Strategic Interactive Approach

The Strategic Interactive Approach (SIA) encourages a positive, warm relationship between cult members and their families while helping to raise essential questions for cult members to consider. The SIA is non-coercive and empowers individuals by giving them the tools they need to detect and remove undue influence from their own minds. The SIA relies on a “dual identity” model: the cult identity and the authentic identity. The Strategic Interactive Approach liberates and then integrates the parts of the authentic identity that were co-opted by the cult identity. The goal is to restore the creative, interdependent authentic self, and enable the individual to digest and integrate their experience, and become stronger from it.

The SIA focuses on the development of healthy relationships within the family. The safe and nurturing environment created by the SIA offers many opportunities to heal old wounds. As an integral part of the family system, the cult member is automatically included in the process. The SIA provides a long-term recovery process for both the cult member and members of the family. Everyone is traumatized by the cult involvement, even those who are not directly involved. Feelings get hurt. Belief systems are assaulted or shifted. People lose sleep. They get depressed. Anger, frustration, and resentment are repressed. Each person who has been involved in the traumatic experience of having a loved one in a destructive cult needs support on psychological and emotional levels. The gentleness of the repeated mini-interactions will help the relationships to become more honest, caring and compassionate: setting the foundation for future interactions.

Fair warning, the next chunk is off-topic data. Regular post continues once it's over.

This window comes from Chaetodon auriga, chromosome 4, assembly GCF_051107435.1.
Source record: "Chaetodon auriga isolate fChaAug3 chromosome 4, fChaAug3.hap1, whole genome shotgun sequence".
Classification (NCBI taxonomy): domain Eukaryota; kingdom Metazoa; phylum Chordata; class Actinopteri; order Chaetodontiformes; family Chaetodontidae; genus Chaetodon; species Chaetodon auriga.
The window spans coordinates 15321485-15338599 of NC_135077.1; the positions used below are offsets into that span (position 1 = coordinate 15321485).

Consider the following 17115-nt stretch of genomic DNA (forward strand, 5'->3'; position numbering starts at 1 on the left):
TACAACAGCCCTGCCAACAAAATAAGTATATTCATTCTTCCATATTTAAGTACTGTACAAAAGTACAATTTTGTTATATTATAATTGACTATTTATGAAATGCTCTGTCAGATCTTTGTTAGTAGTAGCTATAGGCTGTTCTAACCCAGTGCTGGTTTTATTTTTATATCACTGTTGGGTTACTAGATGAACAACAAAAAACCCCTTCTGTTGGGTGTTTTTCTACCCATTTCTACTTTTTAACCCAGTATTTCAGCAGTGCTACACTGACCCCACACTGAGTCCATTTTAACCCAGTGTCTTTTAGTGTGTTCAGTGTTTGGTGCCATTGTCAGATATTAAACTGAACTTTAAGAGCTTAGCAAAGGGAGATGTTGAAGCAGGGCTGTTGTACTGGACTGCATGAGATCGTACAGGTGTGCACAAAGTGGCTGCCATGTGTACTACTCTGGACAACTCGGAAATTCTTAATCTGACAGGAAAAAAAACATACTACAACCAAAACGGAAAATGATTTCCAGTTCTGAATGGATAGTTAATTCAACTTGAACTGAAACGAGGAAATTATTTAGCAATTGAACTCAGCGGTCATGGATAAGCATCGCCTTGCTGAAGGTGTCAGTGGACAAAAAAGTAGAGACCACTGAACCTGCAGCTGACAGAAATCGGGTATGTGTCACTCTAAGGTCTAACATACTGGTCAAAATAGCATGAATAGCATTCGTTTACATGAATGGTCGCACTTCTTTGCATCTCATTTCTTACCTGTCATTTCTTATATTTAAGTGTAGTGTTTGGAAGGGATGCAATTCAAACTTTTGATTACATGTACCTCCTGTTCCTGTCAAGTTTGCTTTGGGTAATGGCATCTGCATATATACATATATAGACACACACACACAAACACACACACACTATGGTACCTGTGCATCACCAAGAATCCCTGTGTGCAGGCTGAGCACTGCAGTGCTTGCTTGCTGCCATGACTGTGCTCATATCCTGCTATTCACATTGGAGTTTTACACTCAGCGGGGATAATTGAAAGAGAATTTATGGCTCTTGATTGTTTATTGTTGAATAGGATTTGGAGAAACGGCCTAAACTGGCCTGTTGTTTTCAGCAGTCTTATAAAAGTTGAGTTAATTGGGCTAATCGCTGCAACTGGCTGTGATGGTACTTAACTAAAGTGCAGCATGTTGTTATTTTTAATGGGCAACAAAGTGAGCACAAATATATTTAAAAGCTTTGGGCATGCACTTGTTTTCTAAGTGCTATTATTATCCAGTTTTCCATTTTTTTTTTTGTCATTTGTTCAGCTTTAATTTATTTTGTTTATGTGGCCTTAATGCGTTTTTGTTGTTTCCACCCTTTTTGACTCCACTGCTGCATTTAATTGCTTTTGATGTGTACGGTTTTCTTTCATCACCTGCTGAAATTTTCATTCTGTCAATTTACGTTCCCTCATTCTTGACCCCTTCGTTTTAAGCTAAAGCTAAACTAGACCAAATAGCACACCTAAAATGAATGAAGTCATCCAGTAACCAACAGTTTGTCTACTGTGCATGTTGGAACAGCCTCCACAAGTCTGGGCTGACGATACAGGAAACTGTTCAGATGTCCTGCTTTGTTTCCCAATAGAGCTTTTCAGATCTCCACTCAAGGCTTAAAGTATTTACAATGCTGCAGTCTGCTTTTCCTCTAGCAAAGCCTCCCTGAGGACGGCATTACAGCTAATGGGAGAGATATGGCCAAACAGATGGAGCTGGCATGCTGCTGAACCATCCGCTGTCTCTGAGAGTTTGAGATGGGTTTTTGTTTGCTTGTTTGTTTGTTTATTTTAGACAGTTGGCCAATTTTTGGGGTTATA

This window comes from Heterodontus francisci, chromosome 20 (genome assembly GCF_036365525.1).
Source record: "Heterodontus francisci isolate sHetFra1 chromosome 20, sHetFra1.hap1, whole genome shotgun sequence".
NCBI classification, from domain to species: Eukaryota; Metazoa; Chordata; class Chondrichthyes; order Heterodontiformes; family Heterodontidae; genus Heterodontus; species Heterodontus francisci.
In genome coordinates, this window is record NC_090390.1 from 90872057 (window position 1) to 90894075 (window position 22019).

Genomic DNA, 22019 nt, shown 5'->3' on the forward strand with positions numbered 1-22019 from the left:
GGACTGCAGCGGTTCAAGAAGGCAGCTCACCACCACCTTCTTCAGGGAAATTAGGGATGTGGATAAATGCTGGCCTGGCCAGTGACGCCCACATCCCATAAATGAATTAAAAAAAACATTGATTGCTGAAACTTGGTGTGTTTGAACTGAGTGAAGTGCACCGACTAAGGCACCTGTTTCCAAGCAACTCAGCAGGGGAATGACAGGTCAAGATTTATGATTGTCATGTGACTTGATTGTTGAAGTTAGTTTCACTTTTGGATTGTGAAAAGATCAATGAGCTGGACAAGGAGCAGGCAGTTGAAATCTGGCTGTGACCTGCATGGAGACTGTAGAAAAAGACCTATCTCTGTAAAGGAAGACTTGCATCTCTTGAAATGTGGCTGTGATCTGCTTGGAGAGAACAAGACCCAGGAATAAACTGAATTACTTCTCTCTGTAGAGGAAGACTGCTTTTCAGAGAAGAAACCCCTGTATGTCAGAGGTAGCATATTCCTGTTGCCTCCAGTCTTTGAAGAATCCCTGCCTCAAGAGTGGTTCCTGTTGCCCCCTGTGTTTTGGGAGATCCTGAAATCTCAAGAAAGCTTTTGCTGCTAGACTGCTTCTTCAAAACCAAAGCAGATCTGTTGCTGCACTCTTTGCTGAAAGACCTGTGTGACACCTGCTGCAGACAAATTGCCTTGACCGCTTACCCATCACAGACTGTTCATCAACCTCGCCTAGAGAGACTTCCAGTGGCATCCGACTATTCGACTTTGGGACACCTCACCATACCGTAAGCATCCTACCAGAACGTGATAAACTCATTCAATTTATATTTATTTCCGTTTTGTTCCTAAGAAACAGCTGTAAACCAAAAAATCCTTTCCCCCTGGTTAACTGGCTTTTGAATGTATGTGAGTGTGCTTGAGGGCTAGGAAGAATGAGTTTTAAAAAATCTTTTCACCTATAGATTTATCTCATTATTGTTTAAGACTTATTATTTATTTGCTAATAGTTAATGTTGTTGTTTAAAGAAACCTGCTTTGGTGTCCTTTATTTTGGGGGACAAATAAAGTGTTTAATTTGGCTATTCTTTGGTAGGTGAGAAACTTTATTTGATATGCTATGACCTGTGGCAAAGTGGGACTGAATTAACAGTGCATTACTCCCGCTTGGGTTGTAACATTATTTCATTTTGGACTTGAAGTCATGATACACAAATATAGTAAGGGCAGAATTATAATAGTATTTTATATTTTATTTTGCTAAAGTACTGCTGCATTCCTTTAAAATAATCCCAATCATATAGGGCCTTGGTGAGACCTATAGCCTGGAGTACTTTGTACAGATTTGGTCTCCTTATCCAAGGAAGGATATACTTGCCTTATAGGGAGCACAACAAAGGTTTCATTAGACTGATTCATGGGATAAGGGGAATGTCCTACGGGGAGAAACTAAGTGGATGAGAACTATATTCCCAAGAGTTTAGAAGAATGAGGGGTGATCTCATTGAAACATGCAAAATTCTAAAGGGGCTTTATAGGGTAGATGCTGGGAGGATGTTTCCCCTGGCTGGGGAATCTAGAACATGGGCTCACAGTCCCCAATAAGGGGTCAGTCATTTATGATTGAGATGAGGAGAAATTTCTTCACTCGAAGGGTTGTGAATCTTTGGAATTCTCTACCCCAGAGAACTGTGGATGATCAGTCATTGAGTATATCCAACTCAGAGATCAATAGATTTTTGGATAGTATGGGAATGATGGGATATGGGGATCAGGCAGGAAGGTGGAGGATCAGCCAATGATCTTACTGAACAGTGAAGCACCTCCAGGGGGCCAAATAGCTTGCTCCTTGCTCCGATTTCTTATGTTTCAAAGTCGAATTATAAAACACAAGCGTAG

It is an ongoing process that makes each telephone call, letter, and visit more effective. Focus on small, strategic, meaningful interactions that communicate unconditional love and provide space for the loved one to express doubts and fears. In some cases, a formal three-day intervention is beneficial. Many times, mini-interactions may make a formal intervention unnecessary.

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